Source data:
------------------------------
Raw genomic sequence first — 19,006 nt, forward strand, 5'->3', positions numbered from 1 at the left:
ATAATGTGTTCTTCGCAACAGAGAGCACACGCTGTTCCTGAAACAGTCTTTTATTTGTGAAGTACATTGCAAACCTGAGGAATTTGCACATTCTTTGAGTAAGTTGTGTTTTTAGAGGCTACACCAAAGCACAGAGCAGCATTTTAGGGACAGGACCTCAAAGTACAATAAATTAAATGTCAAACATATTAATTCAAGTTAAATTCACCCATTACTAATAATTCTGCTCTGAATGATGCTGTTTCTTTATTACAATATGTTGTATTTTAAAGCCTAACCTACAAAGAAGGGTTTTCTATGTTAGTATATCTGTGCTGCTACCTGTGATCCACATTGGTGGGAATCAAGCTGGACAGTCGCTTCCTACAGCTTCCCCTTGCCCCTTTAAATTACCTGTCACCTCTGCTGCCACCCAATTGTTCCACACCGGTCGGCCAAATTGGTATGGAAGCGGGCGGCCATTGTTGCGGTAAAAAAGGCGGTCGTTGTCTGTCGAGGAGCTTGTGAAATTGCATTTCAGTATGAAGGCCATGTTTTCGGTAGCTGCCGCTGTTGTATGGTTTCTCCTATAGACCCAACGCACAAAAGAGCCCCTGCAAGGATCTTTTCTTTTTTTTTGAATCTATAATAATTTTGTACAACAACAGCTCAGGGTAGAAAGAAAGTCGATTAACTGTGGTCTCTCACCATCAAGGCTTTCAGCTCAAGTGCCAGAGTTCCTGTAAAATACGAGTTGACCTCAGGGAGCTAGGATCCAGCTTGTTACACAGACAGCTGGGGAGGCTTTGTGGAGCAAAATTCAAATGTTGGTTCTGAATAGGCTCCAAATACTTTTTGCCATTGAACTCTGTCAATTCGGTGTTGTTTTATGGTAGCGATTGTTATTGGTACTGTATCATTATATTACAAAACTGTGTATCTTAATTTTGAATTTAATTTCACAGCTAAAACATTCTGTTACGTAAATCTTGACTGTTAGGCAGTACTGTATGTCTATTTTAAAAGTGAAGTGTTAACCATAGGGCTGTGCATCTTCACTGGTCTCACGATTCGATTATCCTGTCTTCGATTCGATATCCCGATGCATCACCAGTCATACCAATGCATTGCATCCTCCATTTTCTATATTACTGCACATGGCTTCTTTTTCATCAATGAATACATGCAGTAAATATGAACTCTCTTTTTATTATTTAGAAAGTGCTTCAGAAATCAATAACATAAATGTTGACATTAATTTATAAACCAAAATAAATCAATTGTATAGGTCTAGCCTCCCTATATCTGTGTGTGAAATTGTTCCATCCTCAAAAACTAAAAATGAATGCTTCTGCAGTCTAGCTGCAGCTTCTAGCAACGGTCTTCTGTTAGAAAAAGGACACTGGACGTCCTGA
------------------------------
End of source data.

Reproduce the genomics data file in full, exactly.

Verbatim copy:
Raw genomic sequence first — 19,006 nt, forward strand, 5'->3', positions numbered from 1 at the left:
ATAATGTGTTCTTCGCAACAGAGAGCACACGCTGTTCCTGAAACAGTCTTTTATTTGTGAAGTACATTGCAAACCTGAGGAATTTGCACATTCTTTGAGTAAGTTGTGTTTTTAGAGGCTACACCAAAGCACAGAGCAGCATTTTAGGGACAGGACCTCAAAGTACAATAAATTAAATGTCAAACATATTAATTCAAGTTAAATTCACCCATTACTAATAATTCTGCTCTGAATGATGCTGTTTCTTTATTACAATATGTTGTATTTTAAAGCCTAACCTACAAAGAAGGGTTTTCTATGTTAGTATATCTGTGCTGCTACCTGTGATCCACATTGGTGGGAATCAAGCTGGACAGTCGCTTCCTACAGCTTCCCCTTGCCCCTTTAAATTACCTGTCACCTCTGCTGCCACCCAATTGTTCCACACCGGTCGGCCAAATTGGTATGGAAGCGGGCGGCCATTGTTGCGGTAAAAAAGGCGGTCGTTGTCTGTCGAGGAGCTTGTGAAATTGCATTTCAGTATGAAGGCCATGTTTTCGGTAGCTGCCGCTGTTGTATGGTTTCTCCTATAGACCCAACGCACAAAAGAGCCCCTGCAAGGATCTTTTCTTTTTTTTTGAATCTATAATAATTTTGTACAACAACAGCTCAGGGTAGAAAGAAAGTCGATTAACTGTGGTCTCTCACCATCAAGGCTTTCAGCTCAAGTGCCAGAGTTCCTGTAAAATACGAGTTGACCTCAGGGAGCTAGGATCCAGCTTGTTACACAGACAGCTGGGGAGGCTTTGTGGAGCAAAATTCAAATGTTGGTTCTGAATAGGCTCCAAATACTTTTTGCCATTGAACTCTGTCAATTCGGTGTTGTTTTATGGTAGCGATTGTTATTGGTACTGTATCATTATATTACAAAACTGTGTATCTTAATTTTGAATTTAATTTCACAGCTAAAACATTCTGTTACGTAAATCTTGACTGTTAGGCAGTACTGTATGTCTATTTTAAAAGTGAAGTGTTAACCATAGGGCTGTGCATCTTCACTGGTCTCACGATTCGATTATCCTGTCTTCGATTCGATATCCCGATGCATCACCAGTCATACCAATGCATTGCATCCTCCATTTTCTATATTACTGCACATGGCTTCTTTTTCATCAATGAATACATGCAGTAAATATGAACTCTCTTTTTATTATTTAGAAAGTGCTTCAGAAATCAATAACATAAATGTTGACATTAATTTATAAACCAAAATAAATCAATTGTATAGGTCTAGCCTCCCTATATCTGTGTGTGAAATTGTTCCATCCTCAAAAACTAAAAATGAATGCTTCTGCAGTCTAGCTGCAGCTTCTAGCAACGGTCTTCTGTTAGAAAAAGGACACTGGACGTCCTGA